And finally we saw a bonnet made from Jamaican lace bark (Lagetta lagetto), which used to be widespread in the Caribbean in the 18th and 19th centuries but is now quite rare due to overharvesting. The bark was soaked to separate the inner phloem layer, which was pulled apart into layers of white netting.

kew lace bonnet

Jenny Balfour Paul’s indigo collection

We then moved on to see a selection of indigo garments donated by Jenny Balfour-Paul to the Kew collection. Jenny herself gave an introduction to the collection, explaining how she became enraptured by indigo when she was working in Yemen in 1983. Encouraged by fabric dyer and printer Susan Bosence to apply for a grant to research indigo dyeing in the country, she was then commissioned by the British Museum to write a comparative book on indigo worldwide, and never looked back.

kew jenny bp

Her donations are eclectic, ranging from the shiny indigo embroidered Yemeni dress that started her fascination to a wooden mallet used to beat the fabric to get the shine and a collection of home-made bamboo and copper batik tools from south-west China.

kew yemeni dress
Yemeni indigo dyed dress
kew mallet
Mallet used to beat indigo fabric to make it shiny
Home-made batik tools from China
Home-made batik tools from China

Highlights of the international collection include samples of labour-intensive Indian ajrakh printing, a lovely piece of Nigerian adire painted with a chicken feather and cassava paste, and beautifully textured Mali cotton patterned with stitch resist. There was also mud cloth from Mali, where the cloth was painted with tannic acid before applying mud. The mud reacts with the tannin, leaving a pattern when it is washed off.

Indian ajrakh
Indian ajrakh
Nigerian adire
Nigerian adire
Mali mud cloth
Mali mud cloth

Moving east, Jenny showed us a piece of batik that she rescued from use as a duster(!) as well as Indonesian ikat. China was represented by a jacket from Guizhou that combined indigo batik with weaving, as well as a, extraordinary lustrous jacket that was dyed with indigo and then coated with persimmon juice, egg white and ox blood to make it waterproof.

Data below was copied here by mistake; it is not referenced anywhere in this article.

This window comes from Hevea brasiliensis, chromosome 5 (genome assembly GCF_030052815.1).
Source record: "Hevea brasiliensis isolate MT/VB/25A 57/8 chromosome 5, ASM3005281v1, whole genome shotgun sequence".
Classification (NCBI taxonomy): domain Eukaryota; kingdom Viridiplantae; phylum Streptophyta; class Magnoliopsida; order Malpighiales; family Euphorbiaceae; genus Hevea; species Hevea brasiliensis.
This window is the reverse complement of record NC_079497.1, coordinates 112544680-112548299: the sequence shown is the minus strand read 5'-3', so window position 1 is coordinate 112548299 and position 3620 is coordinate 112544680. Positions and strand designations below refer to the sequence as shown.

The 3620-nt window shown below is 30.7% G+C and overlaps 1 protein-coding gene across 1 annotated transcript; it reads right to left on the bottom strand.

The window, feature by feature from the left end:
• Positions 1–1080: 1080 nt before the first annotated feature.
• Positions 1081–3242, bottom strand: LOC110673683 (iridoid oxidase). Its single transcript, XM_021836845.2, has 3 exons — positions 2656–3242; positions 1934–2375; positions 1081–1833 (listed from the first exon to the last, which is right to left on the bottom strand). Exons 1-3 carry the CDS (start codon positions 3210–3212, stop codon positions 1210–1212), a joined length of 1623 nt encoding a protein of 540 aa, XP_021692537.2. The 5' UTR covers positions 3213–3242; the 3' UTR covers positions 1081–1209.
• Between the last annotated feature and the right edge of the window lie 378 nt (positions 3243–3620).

Indonesian batik
Indonesian batik
Guizhou jacket
Guizhou jacket
Indigo jacket coated with ox blood, persimmon juice and egg white
Indigo jacket coated with ox blood, persimmon juice and egg white

To round off, there were a couple of contemporary pieces – a gorgeous piece of ombre dyed hemp by Japanese master Hiroyuki Shindo and a more exuberant piece from Bhutan that was produced with all natural dyes (except for the pink), including turmeric, symplocos, indigo and two types of madder.

Bhutan piece dyed with natural dyes
Bhutan piece dyed with natural dyes
Hemp dyed by Hiroyuki Shindo
Hemp dyed by Hiroyuki Shindo

All in all, a fascinating visit, after which we were free to visit the main gardens, including the Hive.

kew hive kids kew hive kew palm house kew water lilies

Starting with Photoshop

A few months ago I mused about whether I should learn how to use Photoshop so that I could get some of my designs digitally printed rather than making everything by hand. This would enable me to make larger pieces at more acceptable prices.

This week I finally got round to doing a two-day class on Photoshop for beginners at Morley College. It was a very popular class, with most of the participants wanting to learn Photoshop to improve their photos or restore old prints. And it turned out that I already knew the tutor, Estelle Vincent, as we had been located next to each other at Lambeth Open at the Portico Gallery a few years ago. Small world!🙂

We covered a lot in two days, but what was most useful for me was learning about layers, filters and flipping/rotating to produce repeat patterns. Here are some of the patterns I created.

The first was a section of an ecoprint of eucalyptus on silk.

Original ecoprint of eucalyptus on silk

After changing the colour with a filter and flipping and rotating:

Repeat pattern created with filter

A similar process starting with a section of sycamore ecoprint:

photoshop-sycamore-before photoshop-sycamore-blue-repeat

Then I experimented with some indigo shibori. I didn’t bother changing the colours with filters this time.


photoshop-kuno-before photoshop-new-kuno

It’s fascinating to see how different the patterns look when repeated on a larger scale, which is something I could never achieve by hand. And using different filters to create different colourways adds even more potential.

Lots for me to think about here!